Thanks for that! I found it valuable, and I would recommend it to anybody using OKRs. It’s fun to hear that you found a lot of similar things that I have found over the last few years applying OKRs, such as
- The importance of having “non-binary” key results (checkbox key results)
- The value of focusing on the end result, without dictating or committing to specific features to get there (allowing for continued team creativity and experimentation)
One thing I noticed you mentioning is that in your view completing all KRs to 100% should mean the objective is achieved. Personally I take a different approach on this. Generally I’m quite ok with a “infinite objective” like “Reduce friction of the QA process.” This type is obviously never achieved (unless it becomes 0, I suppose), but key results should get specific goals to move closer.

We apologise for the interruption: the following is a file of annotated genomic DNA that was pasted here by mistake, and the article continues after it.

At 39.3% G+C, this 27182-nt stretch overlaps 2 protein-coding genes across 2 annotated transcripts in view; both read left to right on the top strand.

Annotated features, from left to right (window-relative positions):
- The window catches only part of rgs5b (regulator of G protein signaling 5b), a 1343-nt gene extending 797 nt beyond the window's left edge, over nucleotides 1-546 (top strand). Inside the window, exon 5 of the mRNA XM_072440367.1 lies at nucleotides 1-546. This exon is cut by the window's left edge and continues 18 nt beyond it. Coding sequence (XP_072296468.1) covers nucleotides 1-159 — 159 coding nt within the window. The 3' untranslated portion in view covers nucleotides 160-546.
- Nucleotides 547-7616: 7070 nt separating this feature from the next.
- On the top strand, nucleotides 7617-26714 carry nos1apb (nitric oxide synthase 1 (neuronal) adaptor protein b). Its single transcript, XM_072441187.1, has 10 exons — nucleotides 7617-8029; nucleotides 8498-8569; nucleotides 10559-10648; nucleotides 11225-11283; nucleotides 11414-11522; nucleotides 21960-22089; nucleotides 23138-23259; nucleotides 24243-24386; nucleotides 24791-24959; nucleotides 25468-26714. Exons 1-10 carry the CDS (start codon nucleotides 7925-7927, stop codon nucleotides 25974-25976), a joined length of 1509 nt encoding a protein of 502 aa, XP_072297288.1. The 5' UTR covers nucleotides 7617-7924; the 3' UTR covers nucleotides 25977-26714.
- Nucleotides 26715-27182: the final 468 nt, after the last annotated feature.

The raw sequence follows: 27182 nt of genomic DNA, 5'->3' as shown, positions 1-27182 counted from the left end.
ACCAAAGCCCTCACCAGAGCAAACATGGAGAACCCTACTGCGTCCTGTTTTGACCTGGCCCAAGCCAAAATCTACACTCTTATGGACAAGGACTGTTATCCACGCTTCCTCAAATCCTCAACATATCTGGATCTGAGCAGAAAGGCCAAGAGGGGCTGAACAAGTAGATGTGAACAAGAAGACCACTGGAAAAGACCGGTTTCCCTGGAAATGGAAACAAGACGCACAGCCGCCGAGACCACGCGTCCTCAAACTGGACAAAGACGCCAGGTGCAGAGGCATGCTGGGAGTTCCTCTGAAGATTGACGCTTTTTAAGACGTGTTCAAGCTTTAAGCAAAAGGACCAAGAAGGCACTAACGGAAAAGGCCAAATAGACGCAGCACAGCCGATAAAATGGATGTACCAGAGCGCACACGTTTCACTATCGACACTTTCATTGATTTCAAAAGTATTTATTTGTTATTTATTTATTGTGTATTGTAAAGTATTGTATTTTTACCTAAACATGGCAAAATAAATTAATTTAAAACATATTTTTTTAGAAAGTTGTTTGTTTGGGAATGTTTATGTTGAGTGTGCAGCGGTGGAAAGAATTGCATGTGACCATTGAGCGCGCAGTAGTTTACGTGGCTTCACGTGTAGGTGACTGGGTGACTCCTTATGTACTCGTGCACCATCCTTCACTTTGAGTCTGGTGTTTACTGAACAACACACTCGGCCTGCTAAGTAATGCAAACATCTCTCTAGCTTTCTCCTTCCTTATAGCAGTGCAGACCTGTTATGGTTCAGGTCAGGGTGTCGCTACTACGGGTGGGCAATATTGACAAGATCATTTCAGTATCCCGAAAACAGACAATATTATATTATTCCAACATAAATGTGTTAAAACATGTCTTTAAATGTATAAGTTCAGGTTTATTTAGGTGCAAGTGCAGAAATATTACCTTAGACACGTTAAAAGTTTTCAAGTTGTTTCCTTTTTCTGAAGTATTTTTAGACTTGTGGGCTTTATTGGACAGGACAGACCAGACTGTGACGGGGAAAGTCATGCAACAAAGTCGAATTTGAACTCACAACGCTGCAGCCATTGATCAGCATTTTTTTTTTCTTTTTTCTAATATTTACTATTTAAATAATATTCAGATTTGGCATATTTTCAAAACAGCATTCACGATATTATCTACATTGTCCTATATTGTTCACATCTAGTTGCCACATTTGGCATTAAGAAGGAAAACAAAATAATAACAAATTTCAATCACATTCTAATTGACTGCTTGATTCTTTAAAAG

In my mind it’s perfectly fine for objectives to remain the same for quarters, even years, just the key results change (either the target numbers in the KRs, or the KRs in general).
Any opinion on this approach?